Growing up, I didn’t have aunts, uncles, or first cousins. I had great aunts, great uncles, and second cousins. So most of the family I spent any time with was way older than me. So it was the case with my great uncle, Charlie Holley, my granddaddy’s brother.
For a few years, also, I was an only child. I got all the attention and that suited me just fine. I had a little red tricycle that I must have rode a million miles on. I went all over the yard with it, up and down the driveway, and even up and down the road if I thought I could get away with it.
When Uncle Charlie would come visit, I tried to be good and sit like a little lady and behave while grownups talked. But that was too hard and no fun. Uncle Charlie noticed and asked me if I wanted to go play. I said I did, but as long as he played too.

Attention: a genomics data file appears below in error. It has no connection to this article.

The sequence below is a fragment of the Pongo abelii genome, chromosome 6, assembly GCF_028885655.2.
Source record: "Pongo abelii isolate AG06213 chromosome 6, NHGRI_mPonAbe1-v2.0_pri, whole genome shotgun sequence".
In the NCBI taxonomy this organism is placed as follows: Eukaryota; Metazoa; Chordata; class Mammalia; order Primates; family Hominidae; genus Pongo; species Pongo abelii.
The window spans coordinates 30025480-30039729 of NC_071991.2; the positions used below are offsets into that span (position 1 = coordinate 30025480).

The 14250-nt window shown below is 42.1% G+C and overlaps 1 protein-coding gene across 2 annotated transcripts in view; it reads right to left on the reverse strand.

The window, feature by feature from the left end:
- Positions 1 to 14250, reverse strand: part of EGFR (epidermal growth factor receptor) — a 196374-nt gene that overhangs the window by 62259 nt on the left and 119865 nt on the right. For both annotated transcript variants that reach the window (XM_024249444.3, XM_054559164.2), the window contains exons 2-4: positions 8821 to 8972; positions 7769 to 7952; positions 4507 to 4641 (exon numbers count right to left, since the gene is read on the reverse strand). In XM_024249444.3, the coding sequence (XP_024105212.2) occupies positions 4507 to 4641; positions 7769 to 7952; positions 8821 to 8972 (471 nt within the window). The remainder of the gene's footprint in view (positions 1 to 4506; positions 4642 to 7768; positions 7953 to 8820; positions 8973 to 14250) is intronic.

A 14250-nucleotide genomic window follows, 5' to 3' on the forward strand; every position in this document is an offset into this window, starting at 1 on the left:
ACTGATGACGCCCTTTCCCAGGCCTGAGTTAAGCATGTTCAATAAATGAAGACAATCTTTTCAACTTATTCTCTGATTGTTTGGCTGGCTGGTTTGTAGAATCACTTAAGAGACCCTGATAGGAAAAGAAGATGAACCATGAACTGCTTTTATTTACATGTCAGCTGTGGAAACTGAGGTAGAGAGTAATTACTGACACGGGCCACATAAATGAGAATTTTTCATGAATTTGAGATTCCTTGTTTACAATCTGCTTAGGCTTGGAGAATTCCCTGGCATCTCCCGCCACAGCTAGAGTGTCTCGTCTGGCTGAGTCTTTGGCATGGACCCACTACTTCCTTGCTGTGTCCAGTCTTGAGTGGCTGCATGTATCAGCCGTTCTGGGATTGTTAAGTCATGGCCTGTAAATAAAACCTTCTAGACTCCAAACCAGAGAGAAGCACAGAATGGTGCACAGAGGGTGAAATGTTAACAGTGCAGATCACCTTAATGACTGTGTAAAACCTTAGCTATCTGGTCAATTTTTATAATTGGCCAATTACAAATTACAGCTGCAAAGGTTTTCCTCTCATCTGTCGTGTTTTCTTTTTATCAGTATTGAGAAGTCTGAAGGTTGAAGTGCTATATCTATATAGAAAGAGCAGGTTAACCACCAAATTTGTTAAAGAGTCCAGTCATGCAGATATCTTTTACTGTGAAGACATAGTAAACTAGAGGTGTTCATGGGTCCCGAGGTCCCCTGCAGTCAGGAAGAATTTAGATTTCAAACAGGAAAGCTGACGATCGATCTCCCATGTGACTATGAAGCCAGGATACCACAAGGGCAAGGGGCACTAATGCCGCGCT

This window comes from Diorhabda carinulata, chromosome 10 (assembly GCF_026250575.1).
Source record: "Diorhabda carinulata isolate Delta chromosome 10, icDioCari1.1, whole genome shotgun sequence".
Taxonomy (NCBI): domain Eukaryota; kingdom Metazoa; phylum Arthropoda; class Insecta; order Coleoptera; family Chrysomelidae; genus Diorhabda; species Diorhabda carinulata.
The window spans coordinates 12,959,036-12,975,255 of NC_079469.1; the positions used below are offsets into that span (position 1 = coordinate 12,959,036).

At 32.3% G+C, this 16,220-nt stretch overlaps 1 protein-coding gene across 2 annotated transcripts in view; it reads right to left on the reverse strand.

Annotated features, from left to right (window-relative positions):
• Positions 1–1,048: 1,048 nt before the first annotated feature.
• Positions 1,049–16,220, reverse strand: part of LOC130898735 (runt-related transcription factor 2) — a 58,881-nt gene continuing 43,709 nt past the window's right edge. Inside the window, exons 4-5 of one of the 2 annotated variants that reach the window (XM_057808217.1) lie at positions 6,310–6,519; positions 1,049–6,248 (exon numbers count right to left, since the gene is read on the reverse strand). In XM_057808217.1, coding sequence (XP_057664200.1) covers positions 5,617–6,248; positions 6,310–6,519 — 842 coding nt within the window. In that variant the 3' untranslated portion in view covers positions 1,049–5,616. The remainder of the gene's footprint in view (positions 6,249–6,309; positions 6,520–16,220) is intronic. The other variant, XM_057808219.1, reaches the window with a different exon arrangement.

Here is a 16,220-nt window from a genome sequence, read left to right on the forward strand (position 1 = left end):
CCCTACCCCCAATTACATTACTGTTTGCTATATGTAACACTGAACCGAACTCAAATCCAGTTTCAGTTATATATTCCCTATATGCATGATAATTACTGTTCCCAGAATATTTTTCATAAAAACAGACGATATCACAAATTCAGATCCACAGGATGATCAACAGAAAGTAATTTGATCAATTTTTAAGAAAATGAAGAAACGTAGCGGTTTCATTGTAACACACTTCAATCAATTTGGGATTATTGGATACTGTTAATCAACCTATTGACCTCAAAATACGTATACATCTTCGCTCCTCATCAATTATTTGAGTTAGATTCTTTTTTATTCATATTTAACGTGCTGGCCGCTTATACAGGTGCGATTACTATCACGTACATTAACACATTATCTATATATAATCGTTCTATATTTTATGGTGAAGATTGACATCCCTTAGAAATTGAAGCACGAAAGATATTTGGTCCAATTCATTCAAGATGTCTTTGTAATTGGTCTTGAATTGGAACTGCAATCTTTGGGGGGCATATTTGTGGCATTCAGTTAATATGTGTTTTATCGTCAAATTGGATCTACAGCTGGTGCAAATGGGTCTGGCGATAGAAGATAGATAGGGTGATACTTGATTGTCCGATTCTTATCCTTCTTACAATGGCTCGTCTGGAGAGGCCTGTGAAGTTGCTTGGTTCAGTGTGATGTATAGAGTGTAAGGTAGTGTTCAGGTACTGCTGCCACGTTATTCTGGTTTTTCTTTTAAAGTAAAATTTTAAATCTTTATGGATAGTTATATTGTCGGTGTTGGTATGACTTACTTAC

So we broke out the tricycle and up and down the hallway and around the house go, him pushing and me hanging on. He wouldn’t let me pedal much. I guess he wanted to spoil me a little. On good days, we took the fun outside too. Up and down the driveway. Uncle Charlie in my ear, telling me I could let go and trust him that I wouldn’t fall.
I did. I loved it.
That happened often until he got sick and couldn’t come play anymore. But I will always remember in my heart how safe and secure I felt on my little red tricycle with Uncle Charlie huffing and pushing along behind me.